Check the Facts When Taking an SAT or ACT Baseline Test


I have to take the SAT or ACT.  Where do I start?

So, your colleges of choice are asking for SAT or ACT test scores. Taking an SAT or ACT baseline test is one of the first things you should do before applying to a college that requires SAT or ACT scores.

Which baseline tests should I take?

The very first thing you should do is take two practice tests: one ACT and one SAT. Why? Because, although both the ACT and SAT are used by schools to assess the college-readiness of applicants, these are very different tests in format and style. The good news is that all four-year U.S. colleges accept scores from either test, and so you should pick the test that is better for you. The best way to choose which test to prepare for is by taking an SAT or ACT baseline practice test and analyzing your results. An assessment of your baseline test will help you determine which test you perform better on, which test you are most comfortable with, and which test better fits your test-taking style.

How do I take a practice test?

You can proctor yourself at home or have someone proctor a test for you. Sometimes high schools or tutoring firms offer free proctored tests. Taking an SAT or ACT baseline test that is professionally proctored is a great option because it can be difficult to administer a test to yourself. Taking the test in a classroom also provides a more realistic experience. A professional proctor will also be familiar with the instructions (for example: are you allowed to use a calculator?) and timing requirements of each test.

Do your baseline tests meet testing standards?

Whether you are taking an SAT or ACT baseline test at home or have someone proctor for you, the test you take should meet certain criteria. If you are scheduling a test at a school or tutoring company, call to ask the following questions:

Are the SAT or ACT baselines full-length tests?

Some companies administer partial practice tests. While you can get the general feel for a test from a sampling of questions, that will not give you an accurate picture of which test is better for you. You want to simulate an actual test so that you know how you handle the timing and the number of questions. A shorter test will not indicate how you manage your time on a full test and may not give you a good sense of the full range of question types for some sections.

Will the test be administered under the same conditions as an actual test?

As much as possible you want your performance on your baseline test to indicate how you would perform if you were taking an actual ACT or SAT. This means that you are following the given instructions for each section, recording your answers on a bubble sheet with a number two pencil, using an approved calculator, taking the full test in a single sitting, and completing the test within the officially allotted time. Again, taking SAT and ACT baseline tests in a classroom or testing center will provide you with a more realistic testing environment than taking the test at home or in another familiar setting.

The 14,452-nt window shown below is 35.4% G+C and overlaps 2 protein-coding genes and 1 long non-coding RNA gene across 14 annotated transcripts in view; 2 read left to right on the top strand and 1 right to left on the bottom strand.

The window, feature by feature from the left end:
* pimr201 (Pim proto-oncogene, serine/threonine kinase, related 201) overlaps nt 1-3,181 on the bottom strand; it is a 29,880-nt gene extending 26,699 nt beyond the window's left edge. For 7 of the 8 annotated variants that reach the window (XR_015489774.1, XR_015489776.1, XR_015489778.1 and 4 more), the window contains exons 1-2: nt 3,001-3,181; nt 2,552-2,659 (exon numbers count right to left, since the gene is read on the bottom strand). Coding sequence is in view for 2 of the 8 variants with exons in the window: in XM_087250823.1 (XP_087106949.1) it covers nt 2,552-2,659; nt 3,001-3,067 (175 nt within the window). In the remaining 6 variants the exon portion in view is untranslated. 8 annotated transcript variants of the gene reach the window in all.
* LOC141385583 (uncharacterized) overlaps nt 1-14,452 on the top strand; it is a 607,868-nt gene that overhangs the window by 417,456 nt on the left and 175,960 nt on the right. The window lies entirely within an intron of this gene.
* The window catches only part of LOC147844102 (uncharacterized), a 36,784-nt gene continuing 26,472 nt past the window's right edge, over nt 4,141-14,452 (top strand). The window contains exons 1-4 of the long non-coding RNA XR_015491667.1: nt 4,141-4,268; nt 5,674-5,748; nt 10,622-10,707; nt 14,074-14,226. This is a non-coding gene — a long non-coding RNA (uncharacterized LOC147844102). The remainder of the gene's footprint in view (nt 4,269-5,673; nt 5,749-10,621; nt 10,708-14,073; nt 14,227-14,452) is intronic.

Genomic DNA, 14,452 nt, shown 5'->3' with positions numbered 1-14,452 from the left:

Don’t forget about accommodations!

If you have been granted any accommodations, you should take your baseline test under the conditions approved by the testing company.

Is the baseline SAT or ACT an official test written by the actual test company?

You want to make sure when taking an ACT baseline test that the test you take is an official test recently produced by ACT and that the SAT you take is an official test recently written by the College Board. Some tutoring firms cobble together their own tests from official questions or proctor tests written by test prep companies. Many unofficial tests do not reflect the content or level of difficulty of actual tests. Also, an unofficial test will only be able to accurately indicate your raw score, the number of questions you answered correctly. If you take official tests, you can compare your scores to those of other students who took the test and approximate your scaled score, the score colleges look at (1-36 for the ACT, and 400-1600 for the SAT).

Will someone help me understand my baseline results?

If you are proctoring your own test, it is important to review your answers so that you know your strengths and weaknesses and can spend your preparation time wisely. If you are taking an SAT or ACT baseline test at a tutoring firm, a tutor may be available to review your results with you and discuss a potential tutoring plan. Please note—some tutoring firms charge for consultations while others offer them as a complimentary service. It’s always best to check in advance, so be sure to ask!

Contact Marks Education to sign up for a free, official, professionally proctored ACT or SAT.

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